Conclusions of Law
The United States Constitution (“Constitution”) states that “No person except a natural born citizen…shall be eligible to the office of President.” U.S. Const. art. II, §1, ¶5.
The UnitedStates Supreme Court has interpreted the term natural born citizen to mean a person born in theUnited States of parents that were themselves United States Citizens.
Minor v. Happersett
, 88U.S. 162, 167 (1874). Construction by the United States Supreme Court of terms and clauseswithin the United States Constitution are binding upon every court in this country.
Marbury v. Madison,
5 U.S. 137 (1805). The
definition of the article II term
was pivotal to its decision, and is therefore part of the
Black’s Law Dictionary
737 (Bryan A. Garner ed., 7
ed., West 1999) (
. at 1195
defining “precedent” and
James Parker Hall,
American Law and Procedure
. at 465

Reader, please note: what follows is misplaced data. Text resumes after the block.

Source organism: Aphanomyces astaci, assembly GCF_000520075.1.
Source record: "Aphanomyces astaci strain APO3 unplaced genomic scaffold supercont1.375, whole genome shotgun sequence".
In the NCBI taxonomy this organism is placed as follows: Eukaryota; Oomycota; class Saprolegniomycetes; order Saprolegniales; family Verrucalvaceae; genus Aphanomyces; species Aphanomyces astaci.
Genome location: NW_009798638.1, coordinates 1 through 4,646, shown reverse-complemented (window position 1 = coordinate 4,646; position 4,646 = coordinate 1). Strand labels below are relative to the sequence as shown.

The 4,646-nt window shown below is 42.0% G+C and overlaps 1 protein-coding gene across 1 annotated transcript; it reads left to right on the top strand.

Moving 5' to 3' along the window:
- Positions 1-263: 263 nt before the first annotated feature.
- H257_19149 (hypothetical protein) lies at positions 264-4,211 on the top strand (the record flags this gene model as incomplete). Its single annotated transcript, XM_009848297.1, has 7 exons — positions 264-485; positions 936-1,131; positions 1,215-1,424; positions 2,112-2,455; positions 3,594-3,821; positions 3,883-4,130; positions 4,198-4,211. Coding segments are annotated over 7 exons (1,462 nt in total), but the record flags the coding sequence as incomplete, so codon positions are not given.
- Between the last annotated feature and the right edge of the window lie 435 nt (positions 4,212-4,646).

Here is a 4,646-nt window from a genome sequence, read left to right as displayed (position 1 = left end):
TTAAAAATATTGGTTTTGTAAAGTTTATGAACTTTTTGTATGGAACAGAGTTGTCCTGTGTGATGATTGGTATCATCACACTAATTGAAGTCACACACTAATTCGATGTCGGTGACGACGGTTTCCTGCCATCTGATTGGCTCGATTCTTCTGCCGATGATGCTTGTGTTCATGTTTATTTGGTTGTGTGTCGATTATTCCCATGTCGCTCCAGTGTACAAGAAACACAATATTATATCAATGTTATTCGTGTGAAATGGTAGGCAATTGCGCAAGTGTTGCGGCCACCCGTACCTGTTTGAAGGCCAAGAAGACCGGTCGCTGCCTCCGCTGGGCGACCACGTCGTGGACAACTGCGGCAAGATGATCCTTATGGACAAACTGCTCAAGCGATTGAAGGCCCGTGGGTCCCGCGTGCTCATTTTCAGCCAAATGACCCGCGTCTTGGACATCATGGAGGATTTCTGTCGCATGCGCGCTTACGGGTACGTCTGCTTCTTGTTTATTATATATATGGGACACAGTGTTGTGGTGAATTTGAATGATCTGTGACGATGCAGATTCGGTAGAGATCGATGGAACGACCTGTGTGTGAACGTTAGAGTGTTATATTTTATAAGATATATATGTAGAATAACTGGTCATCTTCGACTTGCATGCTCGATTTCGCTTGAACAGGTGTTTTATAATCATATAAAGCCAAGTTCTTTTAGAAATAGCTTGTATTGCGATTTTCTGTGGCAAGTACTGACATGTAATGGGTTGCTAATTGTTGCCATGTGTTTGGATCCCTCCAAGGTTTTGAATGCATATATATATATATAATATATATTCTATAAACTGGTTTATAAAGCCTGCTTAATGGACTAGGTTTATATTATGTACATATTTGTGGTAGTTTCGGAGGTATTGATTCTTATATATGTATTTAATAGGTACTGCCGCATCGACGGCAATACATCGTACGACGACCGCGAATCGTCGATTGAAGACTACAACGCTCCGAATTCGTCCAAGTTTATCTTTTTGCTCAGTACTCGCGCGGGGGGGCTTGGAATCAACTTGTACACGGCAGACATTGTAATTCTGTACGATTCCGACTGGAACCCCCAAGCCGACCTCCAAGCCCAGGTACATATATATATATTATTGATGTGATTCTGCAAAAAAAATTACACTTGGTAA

, distinguishing “dictum gratis”
). As such, the
of natural born citizen is precedent, binding upon all courts in this country.
5 U.S. 137.Further,
Georgia Election Code states: “Every candidate for federal
office…shall meet the constitutional and statutory qualifications for holding the office being
.” O.C.G.A. §21
-2-5(a). Chapter 2 of Title 21 also states:
“This chapter shall apply to any
general or special election in this state to fill any federal, state, county, or municipal office, toany general or special primary to nominate candidates for any such office, and to any federal,state, county, or municipal election or primary for any other purpose whatsoever, unless
Therefore, the Court concludes that because the Defendant
‟s father was not a United
States Citizen at the time the Defendant was born, the Defendant is not a natural born citizenunder article II of the Constitution. Because the defendant does not meet the Constitutional